4) Research has shown that there is room for improvement in terms of what carriers and service providers are doing in terms of proactive security. What are some of the roadblocks? 

Two factors that can impede the application of effective security in CSP networks are scalability and manageability. CSP networks are large, distributed, and serve enormous numbers of users. The keys to addressing these potential impediments are performance and operational ease. High performance security solutions capable of addressing the throughput, latency, and ability to handle the specialized protocols of CSP networks support their requirement for scalability. Operational issues can be addressed with security functionality delivered through multiple physical and virtual form factors and common management tools. 

5) Since service providers need to secure their own business and also protect the service offerings they provide for their customers, how does this create unique challenges for their security needs?

Many CSPs are already blurring the line that has traditionally existed between the security they provide within their own four walls and the security they apply to their service delivery networks. With concerted efforts to move their data centers to the cloud and a big push to virtualize their network and implement SDN, CSPs will need to bring carrier-class security to their enterprise customers. The biggest security challenges for Carriers will be delivering the performance required to maintain effective security as the volume of traffic they see continues to grow in both quantity and complexity.
 
6) Since carriers often face global or industry regulations, how does this create unique challenges for their security needs?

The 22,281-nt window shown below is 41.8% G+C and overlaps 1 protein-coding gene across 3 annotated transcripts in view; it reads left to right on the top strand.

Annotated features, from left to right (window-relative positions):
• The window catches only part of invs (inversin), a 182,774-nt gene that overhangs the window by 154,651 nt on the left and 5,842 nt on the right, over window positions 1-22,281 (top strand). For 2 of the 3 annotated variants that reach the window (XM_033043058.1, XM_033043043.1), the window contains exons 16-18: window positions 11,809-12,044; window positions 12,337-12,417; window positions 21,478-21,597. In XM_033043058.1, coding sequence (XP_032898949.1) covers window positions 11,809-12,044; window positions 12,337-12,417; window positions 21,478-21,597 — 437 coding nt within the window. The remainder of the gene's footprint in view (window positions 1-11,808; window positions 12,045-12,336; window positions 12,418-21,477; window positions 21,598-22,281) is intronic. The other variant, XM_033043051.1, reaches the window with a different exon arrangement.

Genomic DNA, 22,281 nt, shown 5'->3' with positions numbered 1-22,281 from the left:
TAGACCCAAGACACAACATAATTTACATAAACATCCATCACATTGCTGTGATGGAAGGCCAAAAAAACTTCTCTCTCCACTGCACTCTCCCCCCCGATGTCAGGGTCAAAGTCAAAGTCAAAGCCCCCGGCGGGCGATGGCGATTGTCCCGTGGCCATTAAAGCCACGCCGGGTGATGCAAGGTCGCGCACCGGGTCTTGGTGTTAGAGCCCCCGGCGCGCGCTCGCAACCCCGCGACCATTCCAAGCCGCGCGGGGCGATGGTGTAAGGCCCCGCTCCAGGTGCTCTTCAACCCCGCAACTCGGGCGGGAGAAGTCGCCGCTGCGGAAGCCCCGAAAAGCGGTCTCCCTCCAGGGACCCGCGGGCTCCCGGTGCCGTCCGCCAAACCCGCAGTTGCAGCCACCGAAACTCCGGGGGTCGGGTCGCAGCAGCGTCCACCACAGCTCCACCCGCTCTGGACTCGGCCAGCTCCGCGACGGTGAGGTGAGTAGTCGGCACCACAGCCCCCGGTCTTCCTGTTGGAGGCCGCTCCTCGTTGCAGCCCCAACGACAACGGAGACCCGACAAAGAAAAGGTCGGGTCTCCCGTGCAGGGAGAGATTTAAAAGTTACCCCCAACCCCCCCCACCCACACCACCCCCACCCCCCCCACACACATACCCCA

For CSPs, industry regulations present the biggest challenge when they deliver Managed Security Services to customers in industries that are subject to regulation, such as Financial Services, Healthcare, or Retail.  In these situations, the burden will be on the CSP to ensure that their security service is compliant with the needs of their users. This may require certification of service and network design, which are requirements that need to be addressed by careful security product selection and best design practices. While the needs of customers may be specific, the Service Delivery Networks being developed by many CSPs will provide them with an advantage that alternative providers may be unable to match. 


7) Looking ahead, what do you think the carrier and service provider threat landscape will look like five years from now?

Carriers are clearly focused on building networks that support their ambitions to provide the connectivity necessary to support the vision of an Internet of Things. There are already initiatives to support home security monitoring and M2M communication for industrial applications. Support for autonomous vehicles and smart homes is in the planning stages. Security will be an essential enabler of this vision. As important as the type of the security, will be the ways in which it is architected and deployed, and the types of environment in which it delivered. There is lots of room for innovation in these areas.

by RSS John Welton  |  Apr 20, 2016  |  Filed in: Industry Trends